Part 1 – The Rise of the Tulip
Which glass is best for serious whiskey drinkers? It’s complicated, so we’ve segmented the story; Part 1, Rise of the Tulip, Part 2 Ethanol Effects on Sensory Perception, and Part 3, Modern Science Changes the Way the World Drinks. Part 1 follows:
Late 1700s: Sherry trade flourishes. Spanish copita (tulip glass) becomes the “dock glass” for merchants to verify sherry quality on the wharf prior to shipping. Hogsheads arrive in Great Britain for bottling, branding, and resale throughout the world. Sherry, along with the copita/tulip glass becomes the preferred drink of upper/middle class and libation of choice for social and business gatherings worldwide through late 1900s. Tulip is adopted for non-fortified table wines.
Scotch distillers promote tulips because; (1) size is small enough to hold ample serving of high ABV spirits – about 1 ½ oz. (2) existing design, no new product necessary, (3) sherry and wine drinkers have them, glassware shortage or acceptance is not a barrier to scotch sales. Scotch achieves popularity worldwide as a “deal-sealer drink” in business as well as a status symbol for the well-to-do. Scotch is so popular that distillers in India, Japan, USA, and many other countries try their hand at re-creating it, concurrently adopting tulips as their preferred glass.
1960s: Scotch distillers recognize Americans aren’t acclimated to drinking spirits straight, no mixers, ice, or water. Prohibition had unleashed a black market of illegal, dangerous, incompetent distiller products upon the population, and the cocktail was born, using fruit juice, ice, water, soda, to hide foul head and tail cuts and disguise poisonous compounds. The American concept of drinking straight spirits was “unrefined, skid-row bum, dangerous.” Americans developed strong aversion to pungent ethanol.
The European/UK nose traveled a different path. Bars had no ice, cocktails were never a necessity, and straight spirit consumption was a way of life as was the accepted tiny rim tulip. As scotch marketers realize pungent ethanol was a barrier to American scotch sales, procedures to acclimate to tulip concentrated ethanol are taught: (1) don’t swirl, (2) breathe through mouth and nose simultaneously, (3) add a little water, (4) don’t smell ortho-nasally, (5) repeatedly waft aromas toward nose as glass approaches to acclimate. Efforts pay off, as scotch and tulips gain acceptability.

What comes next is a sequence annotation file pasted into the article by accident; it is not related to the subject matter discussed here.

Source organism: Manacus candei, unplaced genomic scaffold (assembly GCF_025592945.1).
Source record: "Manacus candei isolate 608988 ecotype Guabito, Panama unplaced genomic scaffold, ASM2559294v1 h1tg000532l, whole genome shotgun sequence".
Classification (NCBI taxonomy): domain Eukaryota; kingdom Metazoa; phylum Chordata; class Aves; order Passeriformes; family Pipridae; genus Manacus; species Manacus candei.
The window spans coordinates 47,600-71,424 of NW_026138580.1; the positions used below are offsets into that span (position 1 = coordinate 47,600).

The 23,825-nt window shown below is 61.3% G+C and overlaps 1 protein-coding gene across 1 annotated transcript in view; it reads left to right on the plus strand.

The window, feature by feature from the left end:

1977: the International Standards Organization issues ISO 3591 Standard – Sensory Analysis Apparatus – Wine Tasting Glass. Nearly an exact copita copy, it’s the only drinking vessel standardized by ISO. Manufacturers, noting similarity to the well-known scotch copita decide to twist application to improve sales and name it the ISO whiskey glass. WSET, International Court of Sommeliers, and many sommelier training programs mistakenly designate their recommended spirits tasting glass as an ISO whiskey glass. Not a single “peep” from ISO is heard.
1980-Present: Glassmakers attempt to penetrate markets with fresh whisky glass styling, yet changes are minor. Bowl heights and diameters remain similar to copita for fear of rejection by spirits industry or consumer. Blindfolded, no one can discern aroma delivery differences between common tulip styles; all concentrate pungent, nose-numbing ethanol. Scotch drinkers everywhere favor tulips because distillers’ blenders (the professionals) use them.
2001: Raymond Davidson, in a stroke of marketing genius, introduces the Glencairn tulip derivative, endorsed by master blenders of the five largest whisky companies in Scotland, wins the Queen’s Award for International Enterprise.
2023 State of the Art: Glencairn is now the iconic identity badge and embodiment of tradition for whisk(e)y drinkers globally, and quickly becoming popular for other spirits. Glencairn is the superb textbook example of well-executed marketing, resulting in overwhelming worldwide acceptance.
Scientific research doesn’t find its way into commercial product design easily or rapidly. The closed scientific journal community continually discovers/publishes new information, and the sensory science field has expanded rapidly in the last 20 years; yet scientific aspects of how we smell, taste, and process flavors are slowly coming to light. As sensory science is recognized, necessary changes become apparent.
Tulip Science Prior to Sensory Science: “Science” is invented to fit tulip shape. Difficult questions create hasty, over-simplified answers.
Q: “Why are tulip rims so small?”
A: “Small rims collect all aromas so none can escape detection.” NOTE: 40%+ of all molecules at the tulip’s rim are pungent, nose-numbing ethanol.
Q: “Why is it so pungent?”
A: “Ethanol can’t be separated, live with it, drinking procedures help to get used to it.”
Whiskey drinkers “drink and know things” after decades of worldwide tulip use. Many false, yet commonly accepted beliefs pull us down a path to risky and unhealthy social attitudes. In Part 2, we explore ethanol effects on sense of smell and common social perceptions.